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    I can usually roll my 3/4 thermarest up so it snugs inside somewhere. The CCF pad is more difficult. I usually end up leaving it out. But I can imagine different geometries inside the boat. My Mariner doesn't have bulkheads (old school, the designer didn't believe it them). So it is easy to pack because I don't have fit bags down a hatch. I tried have the pad form to the inside circumference but it was so "sticky" that it was difficult to slide other bags past it.

    But more to the matter - it seems thermarest style inflatables have a large advantage on insulation factor - which is why I'd use a pad in a hammock. I really don't need it to soften the ground.

    Brandon didn't give me a Max width for the BlackBird. He just said 20-25 inches (most common widths) would work there an maybe a pinch under 30 inches for the Ridge Runner.

    When I use the Hennessy with the undercover, there is no issue at all because I am not trying to fit a sleeve.

    The sleeve is also my concern with the wings device. I got a BB double because I figure the pad would be less hassle and stay put better in a sleeve.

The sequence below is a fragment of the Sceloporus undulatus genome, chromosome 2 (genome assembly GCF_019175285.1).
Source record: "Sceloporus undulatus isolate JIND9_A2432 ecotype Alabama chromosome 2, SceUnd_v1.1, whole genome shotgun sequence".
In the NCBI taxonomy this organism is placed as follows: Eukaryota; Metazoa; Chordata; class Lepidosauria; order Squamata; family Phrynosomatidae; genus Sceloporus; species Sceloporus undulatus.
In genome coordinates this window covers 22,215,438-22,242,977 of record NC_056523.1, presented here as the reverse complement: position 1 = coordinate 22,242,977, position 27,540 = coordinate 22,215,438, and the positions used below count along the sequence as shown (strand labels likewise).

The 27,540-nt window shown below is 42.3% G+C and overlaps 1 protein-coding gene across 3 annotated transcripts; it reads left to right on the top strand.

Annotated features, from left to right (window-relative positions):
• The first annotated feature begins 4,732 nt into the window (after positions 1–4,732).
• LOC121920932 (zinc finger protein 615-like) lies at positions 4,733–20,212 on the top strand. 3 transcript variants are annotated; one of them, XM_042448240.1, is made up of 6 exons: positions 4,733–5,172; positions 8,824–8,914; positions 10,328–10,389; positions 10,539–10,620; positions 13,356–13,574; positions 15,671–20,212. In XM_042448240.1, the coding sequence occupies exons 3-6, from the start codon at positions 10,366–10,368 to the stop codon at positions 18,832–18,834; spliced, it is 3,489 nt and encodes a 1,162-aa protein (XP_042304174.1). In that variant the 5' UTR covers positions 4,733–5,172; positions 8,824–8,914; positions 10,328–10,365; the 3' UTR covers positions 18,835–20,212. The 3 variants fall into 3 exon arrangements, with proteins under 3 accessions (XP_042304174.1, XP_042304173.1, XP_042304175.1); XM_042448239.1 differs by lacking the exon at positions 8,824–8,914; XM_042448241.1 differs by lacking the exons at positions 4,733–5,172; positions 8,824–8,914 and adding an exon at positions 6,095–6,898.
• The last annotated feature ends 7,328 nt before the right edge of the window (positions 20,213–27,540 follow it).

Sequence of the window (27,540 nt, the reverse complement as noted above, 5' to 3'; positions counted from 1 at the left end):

In the past, I've used a thermarest in the Hennessy undercover and was never cold - admittedly also in warmer summer. I tried a CCF pad in the BB and could feel a little chill.

    Unfortunately - it is sort of a race now. Each day the nights are getting colder so the comparisons aren't fair.

    I have a Really Wide thermarest that I use for car camping. No way I can fit that in the boat (and I don't want to fit it "on" the boat). So I'm in the market for something better than my 3/4 length old "guide" model.

  5. #5
    lattie11581's Avatar
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    Youtube HF member shugs how to vids.. he has a video on whats called a SPE. segmented pad extender... this allows you to put your thermarest down in the hammock with "wings " to cover your shoulders and hips.

    I used to use a similar system with my big agnes mummy and was fine into the 20's. Then I discovered underquilts....
    "It's better to keep your mouth shut and let people THINK your stupid than to open it and PROVE it" - SFC Kagawa, United States Army (my old platoon SGT)
    *Originally -Abraham Lincoln 16th president of US (1809 -1865)

  6. #6
    Senior Member Doc B's Avatar
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    Paul,